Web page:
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Re: Nit: Server-sent priority

From: Roberto Peon <grmocg@gmail.com>
Date: Wed, 19 Jun 2013 09:38:19 -0700
Message-ID: <CAP+FsNcDqNU1xoSOC8t==vR6BZmU9zd0+onE+55FF8Ak9LV_Mg@mail.gmail.com>
To: patrick mcmanus <pmcmanus@mozilla.com>
Cc: HTTP Working Group <ietf-http-wg@w3.org>, Mike Belshe <mike@belshe.com>
There are usecases but they are not fascinating.

E.g. The server could reprioritize a stream which had been sending video
(or other long download) for a long time at a high priority down to a lower
priority and this might be useful to know.

The case of server push has a clear usecase and little chance of erroneous
infinite loops.
-=R
On Jun 19, 2013 6:16 AM, "Patrick McManus" <pmcmanus@mozilla.com> wrote:

> The only use case I understand, in an HTTP context, for server sent
> priority is on a pushed stream. And in that case the priorities are
> distinctly not independent between the client and server initiated streams
> (though they all apply to the response body sender).
>
> In that case the client has to know the priority the sender is using on
> the new stream (and potentially change it) so that future streams initiated
> by the client can have their priorities set in a relative weigh.
>
> An example: the client requests index.html at priority 3, the server
> pushes img1 and css1. All three resources are still transferring and the
> client now wants to pull img2 and img3 at the same priority as img1 (which
> is still flowing) but a lower priority than css1. What priorities does it
> use in its requests? It can't get that right without knowing what priority
> the server has assigned to those pushes.
>
> Is there another use case here?
>
>
>
> On Wed, Jun 19, 2013 at 4:06 AM, Mike Belshe <mike@belshe.com> wrote:
>
>> Accidentally sent this only to Martin.
>>
>> Looks like James and I had the same answer.
>>
>> ---------- Forwarded message ----------
>> From: Mike Belshe <mike@belshe.com>
>> Date: Tue, Jun 18, 2013 at 5:09 PM
>> Subject: Re: Nit: Server-sent priority
>> To: Martin Thomson <martin.thomson@gmail.com>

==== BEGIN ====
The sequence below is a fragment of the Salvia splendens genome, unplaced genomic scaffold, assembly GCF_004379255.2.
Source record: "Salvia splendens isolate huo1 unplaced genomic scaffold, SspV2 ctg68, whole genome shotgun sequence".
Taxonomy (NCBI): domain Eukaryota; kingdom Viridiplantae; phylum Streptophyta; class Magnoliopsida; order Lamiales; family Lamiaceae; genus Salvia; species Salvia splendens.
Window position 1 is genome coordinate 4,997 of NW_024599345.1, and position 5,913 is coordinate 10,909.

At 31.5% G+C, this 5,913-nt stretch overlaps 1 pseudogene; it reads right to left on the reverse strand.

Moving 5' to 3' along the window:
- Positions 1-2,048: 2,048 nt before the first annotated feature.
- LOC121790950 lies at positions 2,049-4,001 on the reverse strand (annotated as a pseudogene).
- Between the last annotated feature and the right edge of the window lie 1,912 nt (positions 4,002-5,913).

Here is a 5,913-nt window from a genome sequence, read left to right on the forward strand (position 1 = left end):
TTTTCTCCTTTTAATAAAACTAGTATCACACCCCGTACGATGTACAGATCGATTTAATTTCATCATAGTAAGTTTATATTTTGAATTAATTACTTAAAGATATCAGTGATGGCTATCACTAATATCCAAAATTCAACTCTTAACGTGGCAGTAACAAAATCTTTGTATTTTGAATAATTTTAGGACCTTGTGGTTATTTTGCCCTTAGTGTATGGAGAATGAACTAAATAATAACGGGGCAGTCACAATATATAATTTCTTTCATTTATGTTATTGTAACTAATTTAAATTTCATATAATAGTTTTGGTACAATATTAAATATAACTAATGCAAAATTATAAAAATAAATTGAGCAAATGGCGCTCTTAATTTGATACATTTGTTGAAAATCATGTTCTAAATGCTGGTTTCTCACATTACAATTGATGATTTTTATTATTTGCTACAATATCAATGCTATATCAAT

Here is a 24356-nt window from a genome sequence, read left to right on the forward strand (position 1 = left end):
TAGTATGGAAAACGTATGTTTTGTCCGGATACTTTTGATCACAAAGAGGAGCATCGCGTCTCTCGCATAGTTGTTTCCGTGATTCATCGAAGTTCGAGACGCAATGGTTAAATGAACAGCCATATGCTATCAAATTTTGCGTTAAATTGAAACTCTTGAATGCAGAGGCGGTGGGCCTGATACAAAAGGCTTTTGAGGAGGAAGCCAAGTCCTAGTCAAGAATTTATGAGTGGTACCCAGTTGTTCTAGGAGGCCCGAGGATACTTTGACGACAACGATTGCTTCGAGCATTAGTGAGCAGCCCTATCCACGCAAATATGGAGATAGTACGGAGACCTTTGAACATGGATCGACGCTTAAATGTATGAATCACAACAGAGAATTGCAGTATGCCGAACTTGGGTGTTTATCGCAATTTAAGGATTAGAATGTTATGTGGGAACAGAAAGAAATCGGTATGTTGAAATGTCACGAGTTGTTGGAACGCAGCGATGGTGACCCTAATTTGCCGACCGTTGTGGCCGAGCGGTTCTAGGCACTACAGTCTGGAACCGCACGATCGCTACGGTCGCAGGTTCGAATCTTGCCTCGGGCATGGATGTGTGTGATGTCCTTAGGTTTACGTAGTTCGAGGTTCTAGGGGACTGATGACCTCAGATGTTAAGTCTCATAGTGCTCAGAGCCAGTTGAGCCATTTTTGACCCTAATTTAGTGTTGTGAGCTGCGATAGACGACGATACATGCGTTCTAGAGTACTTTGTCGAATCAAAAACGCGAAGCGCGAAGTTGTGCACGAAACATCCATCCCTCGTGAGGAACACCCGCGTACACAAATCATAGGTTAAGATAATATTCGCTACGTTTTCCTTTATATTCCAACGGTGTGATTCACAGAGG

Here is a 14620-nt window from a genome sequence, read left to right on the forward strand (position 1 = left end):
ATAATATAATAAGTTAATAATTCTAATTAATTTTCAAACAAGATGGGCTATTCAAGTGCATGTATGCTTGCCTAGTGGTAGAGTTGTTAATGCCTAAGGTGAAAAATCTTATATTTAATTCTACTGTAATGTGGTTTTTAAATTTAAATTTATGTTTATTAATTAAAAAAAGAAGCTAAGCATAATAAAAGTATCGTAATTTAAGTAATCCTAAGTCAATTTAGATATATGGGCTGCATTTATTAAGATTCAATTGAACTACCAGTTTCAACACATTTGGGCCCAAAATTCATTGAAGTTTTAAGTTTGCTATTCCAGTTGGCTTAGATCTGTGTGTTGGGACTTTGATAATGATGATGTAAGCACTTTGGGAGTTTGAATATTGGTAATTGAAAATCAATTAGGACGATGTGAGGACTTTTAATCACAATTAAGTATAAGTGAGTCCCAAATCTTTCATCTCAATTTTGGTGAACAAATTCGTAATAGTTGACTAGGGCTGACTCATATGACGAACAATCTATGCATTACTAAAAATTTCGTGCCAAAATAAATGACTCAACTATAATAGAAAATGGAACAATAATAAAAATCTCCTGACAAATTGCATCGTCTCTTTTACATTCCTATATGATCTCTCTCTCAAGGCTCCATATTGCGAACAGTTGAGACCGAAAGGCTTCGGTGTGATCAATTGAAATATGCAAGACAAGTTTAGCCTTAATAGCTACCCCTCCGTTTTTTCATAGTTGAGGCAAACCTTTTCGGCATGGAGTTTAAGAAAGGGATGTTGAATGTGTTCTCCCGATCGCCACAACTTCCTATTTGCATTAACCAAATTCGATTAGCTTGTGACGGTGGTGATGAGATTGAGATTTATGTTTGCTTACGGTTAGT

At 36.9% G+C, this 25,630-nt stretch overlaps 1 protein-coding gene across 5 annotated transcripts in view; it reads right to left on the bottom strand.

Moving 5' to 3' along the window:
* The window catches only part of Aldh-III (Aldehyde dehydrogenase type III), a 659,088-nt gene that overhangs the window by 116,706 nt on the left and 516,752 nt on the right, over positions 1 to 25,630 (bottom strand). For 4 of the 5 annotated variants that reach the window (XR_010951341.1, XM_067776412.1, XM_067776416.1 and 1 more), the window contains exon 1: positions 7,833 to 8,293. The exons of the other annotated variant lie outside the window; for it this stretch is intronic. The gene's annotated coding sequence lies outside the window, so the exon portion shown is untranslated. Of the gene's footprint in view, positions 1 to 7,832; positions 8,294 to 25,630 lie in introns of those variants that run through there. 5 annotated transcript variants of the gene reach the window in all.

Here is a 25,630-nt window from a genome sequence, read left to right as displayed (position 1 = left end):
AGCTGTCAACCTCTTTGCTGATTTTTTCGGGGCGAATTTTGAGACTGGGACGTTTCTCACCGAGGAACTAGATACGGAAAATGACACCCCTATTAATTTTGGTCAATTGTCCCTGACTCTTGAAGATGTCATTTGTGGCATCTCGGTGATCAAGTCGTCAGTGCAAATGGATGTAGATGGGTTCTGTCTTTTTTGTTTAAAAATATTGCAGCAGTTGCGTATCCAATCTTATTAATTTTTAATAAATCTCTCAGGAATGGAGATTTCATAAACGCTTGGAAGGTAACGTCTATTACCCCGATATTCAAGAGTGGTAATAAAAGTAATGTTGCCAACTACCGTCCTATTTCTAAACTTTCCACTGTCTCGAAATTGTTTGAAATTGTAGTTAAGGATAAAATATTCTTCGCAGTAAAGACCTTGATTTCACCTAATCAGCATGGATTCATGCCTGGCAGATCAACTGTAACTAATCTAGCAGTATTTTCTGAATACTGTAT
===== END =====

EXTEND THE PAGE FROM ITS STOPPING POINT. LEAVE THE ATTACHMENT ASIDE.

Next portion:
>>
>>
>>
>>
>>
>> On Tue, Jun 18, 2013 at 3:42 PM, Martin Thomson <martin.thomson@gmail.com
>> > wrote:
>>
>>> We discussed the possibility that a server could send PRIORITY (either
>>> in its own frame or attached to HEADERS).  The idea was that the
>>> server could advise a client about the priority that it is applying,
>>> which might be different to the priority that a client requested.
>>>
>>
>> I am not sure how the client would use this information.
>>
>> The intent of priority was to indicate what order you'd like the other
>> side to process the streams.  If its a full-duplex stream (not likely
>> HTTP), the server and client can each assign a different priority to the
>> other side.
>>
>> They're just independent.
>>
>>
>>>
>>> This adds a challenge for clients: does the client now provide updated
>>> priorities that are relative to the priorities that it sent
>>> previously, or relative to the priority that the server has indicated?
>>>
>>
>> Indeed confusing - more reason not to do this :-)
>>
>>
>>>
>>> e.g., client sends three requests, priority 7, 10 and 15.  Server
>>> responds and indicates priorities of 3, 5 and 7.  If the client wants
>>> to issue a new request that is higher priority than the lowest
>>> priority existing request, does it indicate a priority of between 10
>>> and 15?  Or does it indicate a priority of 6?
>>>
>>
>> 10< pri <15
>>
>>
>>> This editor wants to know.  I think that the easiest approach would be
>>> to stipulate that the priorities spaces are independent and that
>>> client priorities are only relative to client priorities.
>>> Unfortunately, that means that I need to include the example above as
>>> well.
>>>
>>
>>
>>
>>>
>>> I don't want to prohibit servers from sending priority, because I
>>> believe that it could be useful for a client to understand how
>>> priority is being applied.
>>>
>>
>> I'm not sure how the client would use that information - dynamically
>> adjust?  This seems like a non-use case.
>>
>>
>> Mike
>>
>>
>>
>>
>>
>>
>
Received on Wednesday, 19 June 2013 16:38:47 UTC

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